Nasty Business #2

When last you left us, we had just bleached our way out of our wasteful failure. This morning, our new hose arrived and we proceeded to prep ourselves for putting it in. Lots of stretching exercises, since we had to reach impossible to reach areas and cram a rigid 15 ft. hose through holes that were one size too small. We could then blissfully fill our minds with the memory of what stretching felt like and soldier on.
We have been here before.
Back when we had little Journey, we had to re-invent the entire sanitation system on board. We chucked the 33 yr old bladder, I mean would you really want to trust your waste to an untested old plastic bag? We installed a new tank and ran all new hose.
This hose is stiff, thick-walled and I just know they make the inside of the hose about 1/16th of an inch smaller than the the fitting it has to go over. We followed the West Marine guys advice and bought the "hose lube" to make the job of fitting the hose end onto the barbed fitting easier. Well, let me tell you, that doesn't work. It only took us two frustrating hot hours to determine that. Then we used boiling water when we were told that we needed to apply heat and hot water would do the trick. The trick was on us. Two down and we were thinking we would never have a toilet that we could use. Enter another sailor who told us of the wonders of the heat gun. Not a blow dryer, they don't get hot enough, gotta have the big gun.
So as we prepared to install the two ends, I grabbed the heat gun out of the locker and set it on high. 1700 degrees of heat that would make the job possible. We have also found that putting a gob of liquid soap on the fitting will help when the hose is quickly crammed home.
There is one more vital item that we could not forget. Before the hose went on the fitting, we needed to place two hose clamps up on the hose, so we could tighten the hose to the fitting. Forget this, and we would have to start all over. I watched as Al placed the clamps on the first end of the hose.
I hate being the one to hold the heat gun, but I don't have the strength to jam the heated hose onto the fitting, so....
Heat guns are real tricky. I could burn the flesh off my sweetie by just rotating the darn thing the wrong way. Turn it too far in the other direction and I could set fire to the dirty laundry while melting the nylon mesh bag it was inside. Too far forward, and I would be singeing wood and removing varnish. Then there was the carpet on the floor. and yet, the gun needed to be rotated around the hose to heat it evenly.
 It was a tight space and if there was any room for error, it would be in favor of Al. After all, I needed that hose crammed on quick, and he was the only one with the strength to do it.
And when we finished with the first hose, we had to repeat it all over again at the pump out fitting. This was an acrobatic movement which involved both of us standing delicately on the lip of the toilet while hunched into the rear of the locker behind it. And of course, the heat gun had to fit in there too. And rotated around a hose that couldn't be moved. There were some touchy moments while we watched a bundle of wires smoking, before realizing that the smoking was coming from the hose and Al slammed the last hose on. That's when I asked Al if he had remembered to put the two hose clamps on the hose. Yes, he had.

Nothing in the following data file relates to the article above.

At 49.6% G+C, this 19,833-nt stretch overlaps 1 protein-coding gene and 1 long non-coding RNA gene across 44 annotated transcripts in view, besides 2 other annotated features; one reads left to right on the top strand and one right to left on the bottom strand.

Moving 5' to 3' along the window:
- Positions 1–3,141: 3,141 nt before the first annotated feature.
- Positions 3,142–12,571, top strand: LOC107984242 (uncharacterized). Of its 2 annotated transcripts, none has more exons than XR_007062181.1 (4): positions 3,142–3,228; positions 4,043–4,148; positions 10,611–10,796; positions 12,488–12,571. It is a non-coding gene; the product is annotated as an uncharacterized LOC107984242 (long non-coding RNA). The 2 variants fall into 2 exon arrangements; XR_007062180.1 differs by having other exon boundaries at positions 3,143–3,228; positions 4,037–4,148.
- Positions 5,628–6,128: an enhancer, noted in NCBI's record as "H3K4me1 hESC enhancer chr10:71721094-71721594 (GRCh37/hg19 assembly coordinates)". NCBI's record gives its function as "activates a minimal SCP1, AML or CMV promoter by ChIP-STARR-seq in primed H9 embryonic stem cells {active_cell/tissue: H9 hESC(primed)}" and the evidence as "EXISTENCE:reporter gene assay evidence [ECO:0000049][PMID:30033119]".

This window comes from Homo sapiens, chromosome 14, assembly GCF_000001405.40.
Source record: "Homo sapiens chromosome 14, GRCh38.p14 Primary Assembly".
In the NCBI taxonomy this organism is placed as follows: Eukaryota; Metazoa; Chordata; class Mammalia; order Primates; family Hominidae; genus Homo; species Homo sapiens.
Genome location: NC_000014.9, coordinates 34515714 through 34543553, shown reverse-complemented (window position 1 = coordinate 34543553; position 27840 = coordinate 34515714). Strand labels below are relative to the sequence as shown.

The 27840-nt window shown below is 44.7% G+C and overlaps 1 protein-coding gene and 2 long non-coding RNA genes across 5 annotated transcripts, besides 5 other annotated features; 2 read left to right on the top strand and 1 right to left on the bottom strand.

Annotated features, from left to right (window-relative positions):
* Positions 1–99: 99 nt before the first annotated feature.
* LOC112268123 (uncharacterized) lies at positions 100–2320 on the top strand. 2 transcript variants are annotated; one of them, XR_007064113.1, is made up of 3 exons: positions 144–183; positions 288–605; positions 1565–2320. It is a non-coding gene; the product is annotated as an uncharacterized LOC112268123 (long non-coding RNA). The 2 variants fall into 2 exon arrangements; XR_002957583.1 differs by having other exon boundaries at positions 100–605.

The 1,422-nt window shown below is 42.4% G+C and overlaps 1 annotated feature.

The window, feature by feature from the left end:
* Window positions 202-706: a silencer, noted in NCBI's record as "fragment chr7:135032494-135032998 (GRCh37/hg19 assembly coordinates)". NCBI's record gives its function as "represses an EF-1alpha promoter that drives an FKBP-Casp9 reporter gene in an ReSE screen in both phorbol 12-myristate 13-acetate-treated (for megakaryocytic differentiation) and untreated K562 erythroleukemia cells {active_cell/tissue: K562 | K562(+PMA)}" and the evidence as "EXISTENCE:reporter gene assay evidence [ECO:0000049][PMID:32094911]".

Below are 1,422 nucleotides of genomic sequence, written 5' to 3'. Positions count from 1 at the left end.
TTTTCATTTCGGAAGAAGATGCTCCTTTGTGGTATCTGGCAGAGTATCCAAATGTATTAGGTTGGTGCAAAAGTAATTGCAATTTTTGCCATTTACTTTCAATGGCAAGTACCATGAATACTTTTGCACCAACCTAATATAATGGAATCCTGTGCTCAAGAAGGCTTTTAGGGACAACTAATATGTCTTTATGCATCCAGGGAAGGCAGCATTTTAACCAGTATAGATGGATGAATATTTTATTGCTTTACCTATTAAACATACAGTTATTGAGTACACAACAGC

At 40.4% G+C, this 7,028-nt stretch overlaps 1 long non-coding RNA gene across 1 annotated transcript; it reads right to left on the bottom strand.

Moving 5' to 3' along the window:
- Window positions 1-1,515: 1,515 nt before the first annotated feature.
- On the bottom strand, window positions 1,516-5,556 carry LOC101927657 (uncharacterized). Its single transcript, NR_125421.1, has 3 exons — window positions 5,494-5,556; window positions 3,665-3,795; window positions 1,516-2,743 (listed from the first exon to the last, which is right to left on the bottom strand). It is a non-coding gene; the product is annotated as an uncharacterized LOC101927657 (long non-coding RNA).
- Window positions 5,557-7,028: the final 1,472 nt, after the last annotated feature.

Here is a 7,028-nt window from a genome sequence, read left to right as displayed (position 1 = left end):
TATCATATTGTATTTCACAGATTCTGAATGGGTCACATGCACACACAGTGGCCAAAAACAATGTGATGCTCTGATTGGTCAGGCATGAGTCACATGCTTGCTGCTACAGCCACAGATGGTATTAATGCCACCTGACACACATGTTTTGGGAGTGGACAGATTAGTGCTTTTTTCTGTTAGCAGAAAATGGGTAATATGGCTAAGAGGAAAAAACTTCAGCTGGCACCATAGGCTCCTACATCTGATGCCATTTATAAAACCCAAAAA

Nasty Business

There are two words that strike dread in the pit of every sailor's stomach. Sanitation Failure. That is to say, finding out part or parts of your toilet/holding tank have stopped doing what they are designed to do. We are feeling dread.
The last couple of days, I have noticed a slight odour de waste emanating from our rear cabin. Our head (bathroom) is adjacent to the cabin, and the holding tank resides below the bunk. The odor was faint, and it has been warm, so I didn't pay too much mind to it. This morning, Al and I removed the mattress, and cover-board to access the steering quadrant and install the rudder indicator there.
The smell was, shall I say rich?  We quickly checked the connection at the holding tank, tight and holding. We started to visually follow the hose back to the pump-out fitting and found a large suspicious bulge. Then we noticed, to put it politely, the ooze flowing forth of a certain brown shade.
Our hose was shot, ruined, kaput! Boys and Girls, can you spell retch?
Al and I locked eyes and uttered the only appropriate curse in unison.
There was only one thing to do and after setting fans up in what seemed like helpful places, we began the fix. First we had to let the tank drain, because the outlet connection is located (naturally) at the bottom of the tank. This involved a disposable container, a disposable wood plug, some smoke and mirrors (ok, not the last two) and teamwork.
Once the tank was drained, we had to cut the hose into pieces to easily get it out of the maze through which the builders decided would be fun to remove 22 years later, when said hose was as stiff as iron.
We measured it, then went to find replacement sanitation hose.
Now you would think that in a village which boasts over 2600 sailboats, that finding 1 1/2 inch waste hose would be a piece of cake. We needed a 15foot continuous run, so we are now waiting on new hose that should be delivered in the morning. We could have installed new hose today, if we had been willing to use high tech, nuclear meltdown proof, guaranteed to never leak, smell or bend to fit back into the boat hose. It was only $15.00 per foot. Ha. Ha-ha. Ha-ha-ha. We went with hose that costs $4.35 per foot. Our Sh8t don't stink. Or at least it won't after tomorrow, for a very long time.